Here are excerpts from another article from Kaiser Health News on California’s In-Home Supportive Services Programs,  “Lots Of Responsibility For In-Home Care Providers — But No Training Required” by Anna Gorman, 1/6/15:

“No overall training is required for the more than 400,000 caregivers in California’s $7.3 billion In-Home Supportive Services Program (IHSS) for low-income elderly and disabled residents. Without instruction even in CPR or first aid, these caregivers can quickly become overwhelmed and their sick or disabled clients can get hurt, according to interviews with caregivers, advocates and elder abuse experts.”

"IHSS was never intended to be a medical program. The caregivers are distinct from visiting nurses and the certified home health aides often dispatched after a hospital stay. IHSS caregivers are not certified or licensed and are hired to do personal care and household tasks.

“But more than a quarter of IHSS clients are 80 or over, and many have chronic health conditions or dementia. In these and other cases, caregivers can end up providing basic medical care–helping to administer insulin shots, manage other medication or dress wounds, for instance.”

Here again the issue of training is controversial:

“A union that represents caregivers ... sees advantages to a minimum level of training.

“SEIU-United Healthcare Workers West proposed a statewide initiative last year that would have required 75 hours of training, but the union didn’t get enough signatures to put the measure on the ballot. SEIU plans to try again for the 2016 ballot.

“Requiring training would ‘save lives,’ said Loretta Jackson, who serves on the union’s executive board and is an IHSS caregiver in Sacramento. It would also reduce the risk of injuries to caregivers, she added.”

But disability advocates balk at requirements that might threaten access to caregivers. 

“Eileen Carroll, the deputy director of the California Department of Social Services, said the program doesn’t have a lot of training requirements because it was set up to give clients the choice of how they want their care delivered.”…

“Carroll said the state is in a tough situation. Training is a positive thing, she said, 'but you have a very strong adult disabled community in this program who … oppose any mandatory training.’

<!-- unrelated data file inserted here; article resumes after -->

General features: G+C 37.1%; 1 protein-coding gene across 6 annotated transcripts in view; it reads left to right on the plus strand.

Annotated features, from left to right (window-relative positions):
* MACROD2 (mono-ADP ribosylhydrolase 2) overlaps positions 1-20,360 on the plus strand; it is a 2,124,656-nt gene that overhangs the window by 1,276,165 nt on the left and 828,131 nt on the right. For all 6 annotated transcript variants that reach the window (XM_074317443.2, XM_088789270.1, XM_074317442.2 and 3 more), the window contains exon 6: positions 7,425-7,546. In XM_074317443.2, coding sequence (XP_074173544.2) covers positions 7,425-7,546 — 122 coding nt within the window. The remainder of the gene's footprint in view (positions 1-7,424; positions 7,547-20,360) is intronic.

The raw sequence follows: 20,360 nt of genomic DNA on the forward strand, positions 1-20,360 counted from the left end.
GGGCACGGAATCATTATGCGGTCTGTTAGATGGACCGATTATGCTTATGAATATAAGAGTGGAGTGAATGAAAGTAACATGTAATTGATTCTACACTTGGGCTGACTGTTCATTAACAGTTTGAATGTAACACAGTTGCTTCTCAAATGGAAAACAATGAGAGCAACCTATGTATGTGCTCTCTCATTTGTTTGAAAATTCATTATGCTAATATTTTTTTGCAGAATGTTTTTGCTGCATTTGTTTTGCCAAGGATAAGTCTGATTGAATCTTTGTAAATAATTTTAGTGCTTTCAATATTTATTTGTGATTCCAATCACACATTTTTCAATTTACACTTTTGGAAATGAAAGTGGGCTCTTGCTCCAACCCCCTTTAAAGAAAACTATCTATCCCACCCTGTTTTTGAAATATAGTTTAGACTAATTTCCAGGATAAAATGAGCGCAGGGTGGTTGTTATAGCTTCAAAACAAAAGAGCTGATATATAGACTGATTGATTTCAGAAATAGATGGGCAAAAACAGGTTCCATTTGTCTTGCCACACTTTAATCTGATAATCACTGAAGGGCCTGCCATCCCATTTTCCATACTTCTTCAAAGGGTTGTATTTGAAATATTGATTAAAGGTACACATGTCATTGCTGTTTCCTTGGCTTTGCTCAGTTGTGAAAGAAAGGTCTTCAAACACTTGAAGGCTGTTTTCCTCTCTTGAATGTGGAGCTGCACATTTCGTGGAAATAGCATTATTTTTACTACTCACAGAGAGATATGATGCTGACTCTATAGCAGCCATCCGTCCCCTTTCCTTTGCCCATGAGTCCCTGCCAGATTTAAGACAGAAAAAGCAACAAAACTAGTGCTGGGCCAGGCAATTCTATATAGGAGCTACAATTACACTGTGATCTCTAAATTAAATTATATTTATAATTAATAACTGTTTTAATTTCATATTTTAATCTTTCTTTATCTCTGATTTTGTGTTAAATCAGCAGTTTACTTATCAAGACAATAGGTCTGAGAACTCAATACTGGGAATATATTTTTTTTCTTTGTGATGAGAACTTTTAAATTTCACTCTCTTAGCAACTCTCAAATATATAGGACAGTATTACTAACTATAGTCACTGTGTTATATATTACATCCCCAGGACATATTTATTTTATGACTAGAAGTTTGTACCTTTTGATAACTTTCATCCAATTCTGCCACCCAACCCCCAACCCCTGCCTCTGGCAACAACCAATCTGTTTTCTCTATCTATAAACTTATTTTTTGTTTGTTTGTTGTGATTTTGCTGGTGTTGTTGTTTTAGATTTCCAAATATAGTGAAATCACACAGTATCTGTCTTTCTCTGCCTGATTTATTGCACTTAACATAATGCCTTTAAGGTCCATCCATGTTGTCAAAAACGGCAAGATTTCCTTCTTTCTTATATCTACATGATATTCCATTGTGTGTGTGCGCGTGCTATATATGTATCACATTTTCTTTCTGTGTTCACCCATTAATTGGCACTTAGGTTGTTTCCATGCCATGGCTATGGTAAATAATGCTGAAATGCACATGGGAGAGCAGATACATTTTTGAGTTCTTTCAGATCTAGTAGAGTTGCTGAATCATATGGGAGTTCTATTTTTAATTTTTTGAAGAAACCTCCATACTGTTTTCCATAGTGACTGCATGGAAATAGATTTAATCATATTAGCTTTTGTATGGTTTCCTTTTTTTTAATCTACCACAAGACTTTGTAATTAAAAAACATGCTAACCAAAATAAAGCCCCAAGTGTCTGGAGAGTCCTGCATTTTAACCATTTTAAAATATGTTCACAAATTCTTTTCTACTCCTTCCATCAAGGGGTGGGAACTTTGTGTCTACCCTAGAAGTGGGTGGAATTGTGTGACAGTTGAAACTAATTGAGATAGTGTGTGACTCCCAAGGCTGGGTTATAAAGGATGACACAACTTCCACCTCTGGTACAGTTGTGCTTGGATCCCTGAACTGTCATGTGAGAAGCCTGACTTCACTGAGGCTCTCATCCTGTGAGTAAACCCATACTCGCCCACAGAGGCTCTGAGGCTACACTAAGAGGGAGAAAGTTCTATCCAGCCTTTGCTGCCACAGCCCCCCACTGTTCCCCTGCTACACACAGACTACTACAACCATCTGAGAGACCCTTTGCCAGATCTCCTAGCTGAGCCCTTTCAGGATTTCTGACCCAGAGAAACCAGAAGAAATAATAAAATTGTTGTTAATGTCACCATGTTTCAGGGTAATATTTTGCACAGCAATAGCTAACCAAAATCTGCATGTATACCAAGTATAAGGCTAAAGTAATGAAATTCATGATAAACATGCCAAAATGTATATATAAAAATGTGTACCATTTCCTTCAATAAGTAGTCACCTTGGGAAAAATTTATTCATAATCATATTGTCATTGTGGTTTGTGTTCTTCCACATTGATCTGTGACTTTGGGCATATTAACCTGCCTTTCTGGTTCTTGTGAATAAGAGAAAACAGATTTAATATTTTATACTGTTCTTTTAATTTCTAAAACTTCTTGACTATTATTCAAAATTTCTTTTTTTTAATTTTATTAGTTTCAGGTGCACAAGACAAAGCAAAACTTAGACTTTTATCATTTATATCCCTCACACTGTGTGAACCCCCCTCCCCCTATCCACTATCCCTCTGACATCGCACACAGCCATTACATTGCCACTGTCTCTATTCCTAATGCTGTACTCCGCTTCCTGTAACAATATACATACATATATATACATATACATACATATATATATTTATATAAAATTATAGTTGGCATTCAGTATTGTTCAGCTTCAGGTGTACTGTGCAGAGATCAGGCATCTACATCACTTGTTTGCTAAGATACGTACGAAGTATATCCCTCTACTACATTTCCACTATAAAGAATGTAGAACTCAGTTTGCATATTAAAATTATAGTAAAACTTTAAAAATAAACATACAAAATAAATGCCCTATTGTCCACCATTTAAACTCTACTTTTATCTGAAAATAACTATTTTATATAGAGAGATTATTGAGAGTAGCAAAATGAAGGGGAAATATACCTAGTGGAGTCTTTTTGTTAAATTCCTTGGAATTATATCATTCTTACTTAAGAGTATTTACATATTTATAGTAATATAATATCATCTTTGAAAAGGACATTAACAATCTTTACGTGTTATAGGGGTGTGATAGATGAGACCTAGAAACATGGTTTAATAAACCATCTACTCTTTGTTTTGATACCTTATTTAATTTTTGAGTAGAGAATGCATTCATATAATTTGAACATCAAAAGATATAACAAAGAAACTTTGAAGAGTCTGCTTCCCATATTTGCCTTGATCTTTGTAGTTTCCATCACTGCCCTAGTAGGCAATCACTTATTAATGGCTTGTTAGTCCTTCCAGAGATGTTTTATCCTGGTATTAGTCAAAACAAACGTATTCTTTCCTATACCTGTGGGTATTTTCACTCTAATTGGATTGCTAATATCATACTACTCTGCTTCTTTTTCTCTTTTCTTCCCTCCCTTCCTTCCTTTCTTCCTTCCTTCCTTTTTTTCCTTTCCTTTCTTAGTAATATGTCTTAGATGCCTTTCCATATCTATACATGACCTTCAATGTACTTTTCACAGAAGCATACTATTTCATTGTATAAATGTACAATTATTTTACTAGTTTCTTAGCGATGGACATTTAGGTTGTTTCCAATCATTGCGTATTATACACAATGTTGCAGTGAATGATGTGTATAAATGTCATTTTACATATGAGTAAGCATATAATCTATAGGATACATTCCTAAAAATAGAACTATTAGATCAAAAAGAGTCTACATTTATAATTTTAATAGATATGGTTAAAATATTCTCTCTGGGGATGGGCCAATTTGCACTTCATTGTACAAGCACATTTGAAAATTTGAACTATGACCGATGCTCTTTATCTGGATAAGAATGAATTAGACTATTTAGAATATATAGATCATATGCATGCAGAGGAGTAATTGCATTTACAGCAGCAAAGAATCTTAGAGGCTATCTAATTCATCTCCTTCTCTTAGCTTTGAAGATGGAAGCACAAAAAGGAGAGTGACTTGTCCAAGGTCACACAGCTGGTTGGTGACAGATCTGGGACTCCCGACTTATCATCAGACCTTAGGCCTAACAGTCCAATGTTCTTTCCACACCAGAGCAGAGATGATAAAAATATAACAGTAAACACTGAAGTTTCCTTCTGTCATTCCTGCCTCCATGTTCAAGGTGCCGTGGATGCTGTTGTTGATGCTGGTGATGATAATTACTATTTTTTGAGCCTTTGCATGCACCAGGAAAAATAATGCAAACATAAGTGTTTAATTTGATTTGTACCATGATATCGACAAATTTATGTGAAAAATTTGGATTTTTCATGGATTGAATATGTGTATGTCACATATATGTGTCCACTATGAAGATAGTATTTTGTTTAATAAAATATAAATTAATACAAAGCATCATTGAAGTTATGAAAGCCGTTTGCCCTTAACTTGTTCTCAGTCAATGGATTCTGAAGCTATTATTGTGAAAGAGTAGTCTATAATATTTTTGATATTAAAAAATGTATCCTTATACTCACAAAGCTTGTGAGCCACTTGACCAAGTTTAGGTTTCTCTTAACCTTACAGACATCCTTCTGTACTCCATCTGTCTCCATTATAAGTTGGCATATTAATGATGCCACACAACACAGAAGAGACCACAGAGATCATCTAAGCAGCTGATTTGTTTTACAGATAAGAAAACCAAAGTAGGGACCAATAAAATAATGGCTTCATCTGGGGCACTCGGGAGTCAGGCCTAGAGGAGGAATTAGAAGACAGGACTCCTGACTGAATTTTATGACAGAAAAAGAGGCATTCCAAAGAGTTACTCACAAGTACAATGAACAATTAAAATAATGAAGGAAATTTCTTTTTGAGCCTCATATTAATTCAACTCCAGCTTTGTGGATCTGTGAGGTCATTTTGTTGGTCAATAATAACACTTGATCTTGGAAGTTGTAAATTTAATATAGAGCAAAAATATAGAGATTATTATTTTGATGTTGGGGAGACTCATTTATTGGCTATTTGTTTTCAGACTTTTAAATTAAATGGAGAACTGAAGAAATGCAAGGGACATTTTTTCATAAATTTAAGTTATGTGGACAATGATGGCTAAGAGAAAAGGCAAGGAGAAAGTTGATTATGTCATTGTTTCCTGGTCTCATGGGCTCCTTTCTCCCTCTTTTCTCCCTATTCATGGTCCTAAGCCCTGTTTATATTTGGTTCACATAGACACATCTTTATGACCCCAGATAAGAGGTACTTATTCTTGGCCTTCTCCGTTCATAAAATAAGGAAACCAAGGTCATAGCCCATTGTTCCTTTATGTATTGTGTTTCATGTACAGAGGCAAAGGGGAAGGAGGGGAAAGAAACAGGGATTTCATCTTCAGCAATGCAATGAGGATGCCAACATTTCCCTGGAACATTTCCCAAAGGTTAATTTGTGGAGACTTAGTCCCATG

"Many disability rights advocates say a training mandate would make it more difficult for IHSS consumers to find caregivers, chip away at clients’ autonomy and drain resources from the program.

“‘The idea of choice is really paramount,’ said Deborah Doctor, legislative advocate at Disability Rights California. ‘Anything that puts a requirement that erodes that choice is a problem.’”

Again, why not tie the training for the home care worker to the individual needs of the person receiving care with that person’s participation in determining what is needed? That way the appropriate level of training would be provided leading to both access and higher quality care without compromising the beneficiary's right to choice.

The cost of improving the Personal Care Services program is the unspoken issue influencing the CMS decision on whether to impose higher standards on states to better ensure the safety of people needing care. These costs also stoke the fear of disability advocates that access to caregivers will be adversely affected. 

Is it too much to ask of federal regulators, state agencies, and especially disability advocates to take a more nuanced approach to the costs and benefits of a system that reduces abuse and delivers better care to those receiving services? It may be that having higher standards reduces many costs over time. And if it costs more to deliver better care and avoid the tragic consequences of allowing abuses of the system to continue, this may be a cost that the public is willing to bear. After all, more and more families are affected by the responsibility of taking care of aging and disabled family members and would rather see a system that provides higher quality care that they can rely on, than one that limps along failing to provide even a basic level of care that protects their loved ones from harm.